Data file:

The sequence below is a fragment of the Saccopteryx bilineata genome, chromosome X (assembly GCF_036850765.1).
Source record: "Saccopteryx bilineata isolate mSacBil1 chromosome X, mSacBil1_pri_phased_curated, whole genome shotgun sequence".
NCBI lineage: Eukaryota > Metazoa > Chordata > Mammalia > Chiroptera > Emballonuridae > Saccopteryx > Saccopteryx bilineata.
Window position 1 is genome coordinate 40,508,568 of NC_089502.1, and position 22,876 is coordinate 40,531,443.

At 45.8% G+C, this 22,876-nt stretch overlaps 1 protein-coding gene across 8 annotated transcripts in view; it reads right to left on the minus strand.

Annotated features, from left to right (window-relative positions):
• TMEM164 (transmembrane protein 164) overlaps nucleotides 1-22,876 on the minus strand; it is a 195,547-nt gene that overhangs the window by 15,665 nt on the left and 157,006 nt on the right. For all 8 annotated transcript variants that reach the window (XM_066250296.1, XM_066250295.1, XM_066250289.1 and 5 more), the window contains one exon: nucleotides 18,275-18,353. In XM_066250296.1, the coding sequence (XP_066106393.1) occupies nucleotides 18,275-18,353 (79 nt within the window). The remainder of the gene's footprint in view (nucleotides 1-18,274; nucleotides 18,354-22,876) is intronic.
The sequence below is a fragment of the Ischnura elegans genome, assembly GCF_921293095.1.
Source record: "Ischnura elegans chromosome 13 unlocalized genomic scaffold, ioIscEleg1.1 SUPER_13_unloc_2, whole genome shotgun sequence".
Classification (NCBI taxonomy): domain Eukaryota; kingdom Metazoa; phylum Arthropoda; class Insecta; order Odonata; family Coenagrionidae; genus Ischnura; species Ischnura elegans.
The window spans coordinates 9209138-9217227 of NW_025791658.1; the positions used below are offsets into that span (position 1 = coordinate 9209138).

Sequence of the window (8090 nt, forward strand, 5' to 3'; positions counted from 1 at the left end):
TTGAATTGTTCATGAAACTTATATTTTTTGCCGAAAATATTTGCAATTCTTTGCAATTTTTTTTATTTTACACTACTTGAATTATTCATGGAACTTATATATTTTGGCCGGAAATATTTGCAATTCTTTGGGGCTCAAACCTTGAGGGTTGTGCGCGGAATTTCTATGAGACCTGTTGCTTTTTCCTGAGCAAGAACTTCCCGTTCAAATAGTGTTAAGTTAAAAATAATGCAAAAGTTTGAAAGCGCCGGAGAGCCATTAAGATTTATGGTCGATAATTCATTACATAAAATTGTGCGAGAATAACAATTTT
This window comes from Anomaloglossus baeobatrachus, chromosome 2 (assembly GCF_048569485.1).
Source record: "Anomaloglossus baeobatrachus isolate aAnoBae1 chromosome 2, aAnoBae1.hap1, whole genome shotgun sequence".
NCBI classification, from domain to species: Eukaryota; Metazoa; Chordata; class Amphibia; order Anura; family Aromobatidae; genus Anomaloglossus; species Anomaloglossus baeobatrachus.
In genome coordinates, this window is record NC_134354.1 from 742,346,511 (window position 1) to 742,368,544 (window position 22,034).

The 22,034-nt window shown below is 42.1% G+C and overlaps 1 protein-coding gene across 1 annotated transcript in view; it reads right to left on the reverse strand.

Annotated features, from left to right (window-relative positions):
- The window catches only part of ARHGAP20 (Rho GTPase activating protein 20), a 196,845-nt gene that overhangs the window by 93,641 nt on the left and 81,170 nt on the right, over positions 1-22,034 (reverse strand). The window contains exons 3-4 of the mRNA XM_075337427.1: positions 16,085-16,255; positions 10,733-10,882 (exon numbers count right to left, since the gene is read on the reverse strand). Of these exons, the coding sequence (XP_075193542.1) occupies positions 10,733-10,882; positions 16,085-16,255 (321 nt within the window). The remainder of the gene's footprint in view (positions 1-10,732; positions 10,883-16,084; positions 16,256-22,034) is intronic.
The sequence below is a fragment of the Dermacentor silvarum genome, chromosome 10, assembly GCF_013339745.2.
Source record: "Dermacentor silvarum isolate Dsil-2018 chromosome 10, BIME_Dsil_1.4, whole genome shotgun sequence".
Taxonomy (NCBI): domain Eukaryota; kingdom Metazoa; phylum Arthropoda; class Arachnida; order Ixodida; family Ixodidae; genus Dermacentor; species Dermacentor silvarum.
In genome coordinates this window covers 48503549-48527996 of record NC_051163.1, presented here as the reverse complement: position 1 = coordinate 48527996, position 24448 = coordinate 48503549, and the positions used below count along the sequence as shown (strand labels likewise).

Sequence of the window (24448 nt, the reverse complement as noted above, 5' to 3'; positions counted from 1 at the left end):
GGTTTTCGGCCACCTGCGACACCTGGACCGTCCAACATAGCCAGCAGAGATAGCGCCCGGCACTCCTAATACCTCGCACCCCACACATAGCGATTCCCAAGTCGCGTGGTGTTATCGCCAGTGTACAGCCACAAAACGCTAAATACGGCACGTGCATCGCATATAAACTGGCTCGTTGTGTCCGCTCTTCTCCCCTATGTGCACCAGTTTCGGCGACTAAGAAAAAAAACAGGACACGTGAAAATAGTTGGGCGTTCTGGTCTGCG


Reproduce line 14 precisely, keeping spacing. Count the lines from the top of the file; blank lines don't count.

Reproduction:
This window comes from Anomaloglossus baeobatrachus, chromosome 2 (assembly GCF_048569485.1).